We give ourselves altogether too much credit in our dealings with other species. Even the power over nature that domestication supposedly represents is overstated. It takes two to perform that particular dance, after all, and plenty of plants and animals have elected to sit it out. Try as they might, people have never been able to domesticate the oak tree, whose highly nutritious acorns remain far too bitter for humans to eat. Evidently the oak has such a satisfactory arrangement with the squirrel—which obligingly forgets where it has buried every fourth acorn or so (admittedly, the estimate is Beatrix Potter’s)—that the tree has never needed to enter into any kind of formal arrangement with us.I don’t like this metaphor; mostly because it embodies all the wrong instincts about how we should think of the environment. The bargain isn't equal. For one thing the selection pressure the plants exerts on man is not nearly as large as the pressure man exerts on the plant. Further, man’s long lifespan ensures that we respond to that pressure far slower than any domesticated plant (which ussually can yield a new generation each year). Representing domestication as a co-equal partnership is unspeak of the silliest kind.
If I had to propose my own metaphor I would say that domestication is something like a business arrangement: an exploitive one. After all, the apple and the potato didn’t choose to join us on our travels: we forced them to. We cleared fields of unsavory potatoes, replacing them with ones we could more efficiently exploit. And the second we found a more flavorful exploitable potato plant, we uproot our existing business partner and replanted again. Sure, we assist the plant in reproducing – but even Walmart pays it's employees enough to live. That doesn't mean they're getting a fair deal.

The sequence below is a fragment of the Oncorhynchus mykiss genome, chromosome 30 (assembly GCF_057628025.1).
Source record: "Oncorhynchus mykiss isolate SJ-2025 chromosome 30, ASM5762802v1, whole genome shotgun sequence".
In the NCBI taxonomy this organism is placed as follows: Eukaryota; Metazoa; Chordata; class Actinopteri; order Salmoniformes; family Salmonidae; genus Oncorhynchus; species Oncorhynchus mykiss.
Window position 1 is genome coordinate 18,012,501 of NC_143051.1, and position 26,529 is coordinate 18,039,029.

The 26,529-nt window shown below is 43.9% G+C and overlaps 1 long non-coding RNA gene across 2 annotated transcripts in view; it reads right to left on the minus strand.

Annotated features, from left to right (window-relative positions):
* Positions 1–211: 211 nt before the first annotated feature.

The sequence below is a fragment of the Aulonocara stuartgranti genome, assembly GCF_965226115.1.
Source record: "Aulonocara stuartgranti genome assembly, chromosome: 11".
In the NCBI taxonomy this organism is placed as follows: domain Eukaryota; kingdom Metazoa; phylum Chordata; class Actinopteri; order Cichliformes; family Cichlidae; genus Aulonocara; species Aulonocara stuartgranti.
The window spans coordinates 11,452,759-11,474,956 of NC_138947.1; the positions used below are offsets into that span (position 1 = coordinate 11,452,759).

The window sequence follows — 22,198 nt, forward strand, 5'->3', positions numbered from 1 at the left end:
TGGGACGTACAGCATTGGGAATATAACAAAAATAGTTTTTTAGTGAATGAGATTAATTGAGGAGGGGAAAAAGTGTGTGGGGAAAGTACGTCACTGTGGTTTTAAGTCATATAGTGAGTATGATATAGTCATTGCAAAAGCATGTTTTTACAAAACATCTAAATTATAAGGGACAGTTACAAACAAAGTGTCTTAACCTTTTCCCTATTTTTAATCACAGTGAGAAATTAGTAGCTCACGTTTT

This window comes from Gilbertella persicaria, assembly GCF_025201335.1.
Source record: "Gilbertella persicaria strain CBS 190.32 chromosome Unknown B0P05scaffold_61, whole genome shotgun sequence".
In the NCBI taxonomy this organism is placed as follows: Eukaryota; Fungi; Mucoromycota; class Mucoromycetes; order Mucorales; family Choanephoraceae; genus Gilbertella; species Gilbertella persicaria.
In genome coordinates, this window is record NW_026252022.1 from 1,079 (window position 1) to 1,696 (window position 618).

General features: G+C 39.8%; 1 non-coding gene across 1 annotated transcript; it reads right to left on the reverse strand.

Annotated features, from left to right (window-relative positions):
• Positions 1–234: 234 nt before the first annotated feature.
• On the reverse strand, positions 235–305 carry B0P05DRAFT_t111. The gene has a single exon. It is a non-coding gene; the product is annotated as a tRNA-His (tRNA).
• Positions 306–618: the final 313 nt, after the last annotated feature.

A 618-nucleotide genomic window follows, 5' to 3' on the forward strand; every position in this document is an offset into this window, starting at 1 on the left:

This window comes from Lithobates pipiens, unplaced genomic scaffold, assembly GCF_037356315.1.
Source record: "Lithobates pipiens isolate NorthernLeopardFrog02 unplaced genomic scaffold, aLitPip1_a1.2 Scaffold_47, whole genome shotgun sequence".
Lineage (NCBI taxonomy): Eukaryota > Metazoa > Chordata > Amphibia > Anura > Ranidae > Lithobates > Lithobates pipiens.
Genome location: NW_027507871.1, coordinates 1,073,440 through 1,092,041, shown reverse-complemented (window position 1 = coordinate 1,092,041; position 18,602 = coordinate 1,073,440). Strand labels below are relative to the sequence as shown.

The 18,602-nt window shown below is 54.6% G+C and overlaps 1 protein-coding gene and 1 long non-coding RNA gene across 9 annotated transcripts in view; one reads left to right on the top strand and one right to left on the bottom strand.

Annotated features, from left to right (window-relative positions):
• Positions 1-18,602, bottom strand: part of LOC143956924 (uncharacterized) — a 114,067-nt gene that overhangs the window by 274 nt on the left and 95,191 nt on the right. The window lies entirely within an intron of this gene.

Of course, my metaphor has problems too. But it’s just as valid as Pollan’s. The reason I bother is to show that both metaphors make the same mistake: both assign independent moral worth to a plant.
I want to be clear. I’m not saying we have no moral obligation to preserve plants and animals. I’m just saying that those moral obligations are not inherient obligations. For example, we have a moral obligation to leave our children a livable world. Because of that we are obliged to preserve the world’s oceans and wildlife. But we certainly don’t *owe* the rainbow trout a place to live. If we decide that maintaining rainbow trout are beneficial to our long-term interests than we keep them, if not, too bad for rainbow trout.
The reason I take this position is because I think the concept of inherent moral worth of plant (and animal) species is just unworkable. We might take great lengths to prevent the native plants of Hawaii from being killed off by non-native species, but even those native species got there by invading the island and destroying the plants that came before. Similarly the cane toad might be annoying today but if – over the course of millions of years - it were to diverge into hundred of separate species found only in Australia, I think we’d rethink our current policy of trying to kill them off.
Now, I assume this is going to set off all kinds of bells and whistles in the heads of some of you. “But Tom! If the decision to preserve wildlife is based only on what it’s worth to people, won’t people make shortsighted decisions?” Why yes. Yes, they might. But the solution to that problem is to get people to make not make short-sighted decisions, not to pretend that god will get mad at us if we let Imperata cylindrical die out. Trying to fix bad judgment calls by inventing procedural grounds upon which to push your favored outcome is not a good way to ensure logical conclusions.
Update: Removing possibly over-the-top reference to slavery.